Hands-on Education Provides Route To Success
We’re focusing on the power of experiential learning in this episode of Inside Appalachia. We’ll look at how students learn life, academic and practical skills through career and technical education (CTE) programs. The goal of these programs is often to give students an idea of what kind of career they might want to go into after high school.
In a rural Wetzel County, W.Va., community, there’s a high school program that not only has kids raising animals, but they are also processing the meat and selling it. Students learn where their food comes from and couple their real-world experience with work in the classroom.
Studies show that students who go to a career high school have higher graduation rates than their peers who choose a traditional path. According to the West Virginia Department of Education, the graduation rate for students involved in CTE programs was eight percent higher than the overall graduation rate in 2018.
Between March 2019 and March 2020, reporter Corey Knollinger followed several high school students who raised pigs and sold the meat as a way to earn some extra cash at the Wetzel County West Virginia Ham, Bacon, and Egg Show.
A program like this may seem strange to some, but for many kids learning the skills to raise animals is a normal part of growing up. They experience the challenges of raising their own food and learn about long-term planning, regular commitment and problem-solving through many hours of hard work.
Knollinger graduated from high school after completing a media CTE program. He went on to a four-year college where he continued to hone those journalism skills. Later, he completed an internship for West Virginia Public Broadcasting and now works in our newsroom.
In Nashville, Tenn., where the school system faced some of the nation’s worst high school dropout rates, they turned their schools into career academies.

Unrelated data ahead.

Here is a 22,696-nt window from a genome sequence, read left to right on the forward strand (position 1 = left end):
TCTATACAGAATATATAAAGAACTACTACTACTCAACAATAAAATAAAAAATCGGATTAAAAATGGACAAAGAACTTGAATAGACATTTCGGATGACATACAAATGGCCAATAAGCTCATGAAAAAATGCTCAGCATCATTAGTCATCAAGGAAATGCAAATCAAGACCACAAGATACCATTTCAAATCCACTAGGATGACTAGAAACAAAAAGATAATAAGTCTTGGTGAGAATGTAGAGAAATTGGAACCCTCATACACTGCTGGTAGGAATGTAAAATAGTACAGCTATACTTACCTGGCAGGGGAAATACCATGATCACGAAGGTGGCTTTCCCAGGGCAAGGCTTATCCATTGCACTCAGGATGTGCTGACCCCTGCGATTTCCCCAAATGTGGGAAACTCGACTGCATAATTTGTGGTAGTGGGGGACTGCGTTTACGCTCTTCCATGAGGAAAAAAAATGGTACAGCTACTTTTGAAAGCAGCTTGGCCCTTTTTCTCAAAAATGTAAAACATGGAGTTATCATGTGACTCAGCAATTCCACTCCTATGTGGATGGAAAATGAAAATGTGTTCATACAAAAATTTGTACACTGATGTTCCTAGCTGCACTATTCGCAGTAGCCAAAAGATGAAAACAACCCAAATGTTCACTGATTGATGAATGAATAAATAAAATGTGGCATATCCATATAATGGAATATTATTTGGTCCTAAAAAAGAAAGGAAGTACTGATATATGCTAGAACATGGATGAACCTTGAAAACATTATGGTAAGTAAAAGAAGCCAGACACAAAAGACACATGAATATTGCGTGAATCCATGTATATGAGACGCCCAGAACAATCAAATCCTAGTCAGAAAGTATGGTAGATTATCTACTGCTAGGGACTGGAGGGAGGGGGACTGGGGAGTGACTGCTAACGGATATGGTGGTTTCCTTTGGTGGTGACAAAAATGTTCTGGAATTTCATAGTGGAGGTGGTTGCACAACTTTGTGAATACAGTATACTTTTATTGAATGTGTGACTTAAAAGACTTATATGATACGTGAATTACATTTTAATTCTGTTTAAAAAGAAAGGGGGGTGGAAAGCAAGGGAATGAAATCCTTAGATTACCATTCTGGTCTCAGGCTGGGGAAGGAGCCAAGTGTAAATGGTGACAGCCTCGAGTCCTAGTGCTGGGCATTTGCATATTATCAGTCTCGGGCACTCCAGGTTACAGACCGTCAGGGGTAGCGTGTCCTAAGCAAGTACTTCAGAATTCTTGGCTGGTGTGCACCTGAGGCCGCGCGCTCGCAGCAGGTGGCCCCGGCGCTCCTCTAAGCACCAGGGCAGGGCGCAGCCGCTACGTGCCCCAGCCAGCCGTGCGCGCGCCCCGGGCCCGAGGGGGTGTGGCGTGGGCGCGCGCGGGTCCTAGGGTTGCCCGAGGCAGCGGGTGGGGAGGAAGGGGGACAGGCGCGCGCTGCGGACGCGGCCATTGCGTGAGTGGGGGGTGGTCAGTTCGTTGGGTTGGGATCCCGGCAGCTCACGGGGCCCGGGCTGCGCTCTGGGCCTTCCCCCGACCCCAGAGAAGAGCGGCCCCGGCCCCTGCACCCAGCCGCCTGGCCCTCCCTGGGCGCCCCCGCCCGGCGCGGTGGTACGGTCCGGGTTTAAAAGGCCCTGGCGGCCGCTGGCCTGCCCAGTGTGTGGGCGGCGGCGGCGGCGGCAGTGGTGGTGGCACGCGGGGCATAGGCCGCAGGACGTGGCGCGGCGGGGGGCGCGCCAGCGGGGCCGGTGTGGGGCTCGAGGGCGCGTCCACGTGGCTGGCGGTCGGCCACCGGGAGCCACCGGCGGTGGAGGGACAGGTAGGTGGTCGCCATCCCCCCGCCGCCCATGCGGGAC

Back in 2014, APM Reports produced a documentary about career schools across the country. Reporter Laurie Stern found out how the community responded to the shift.
Graduation rates have continued to increase in Nashville since the program began. In 2005, the graduation rate hovered around 60 percent before the school system implemented its academy program. Last year, more than 82 percent of students graduated from high school.
In West Virginia, 96 percent of students who attend CTE schools graduate high school within four years, according to an emailed statement from the West Virginia Department of Education. Last year, the state’s overall high school population had the highest graduation rate on record.
Across the Mountain State, about 44 thousand students are enrolled in CTE programs — about 30 percent of the overall high school population.
According to the state Department of Education, 88 percent of all CTE students in West Virginia get a job, join the military, or attend post-secondary education within a year of graduating high school. It’s not clear how the number compares with students who choose a traditional path because the state Department of Education said they do not track those statistics.
Tackling Stereotypes and Stigma Of CTE Education
T.J. Ellison recently graduated from the Fayette Institute of Technology in southern West Virginia. Inside Appalachia has been mentoring his class and teaching radio storytelling.
For his very first story, Ellison focused on his own experience at a CTE school. He set out to learn more about how students and teachers in his community feel about a career and trade school path.
Ellison hopes to study media in college this fall. Senior Ashton Huffman also helped report this story, along with WVPB’s Corey Knollinger.
We had help producing Inside Appalachia this week from APM Reports. We had scripting assistance this week from Jesse Wright at 100 Days in Appalachia, which is published at the West Virginia University Reed College of Media Innovation Center.
Our theme music is by Matt Jackfert. Other music this week was provided by Dinosaur Burps, Spencer Elliot, Blue Dot Sessions and John R Miller.
You can find us on Twitter @InAppalachia.
You can also send us an email at InsideAppalachia@wvpublic.org.
Inside Appalachia is a production of West Virginia Public Broadcasting.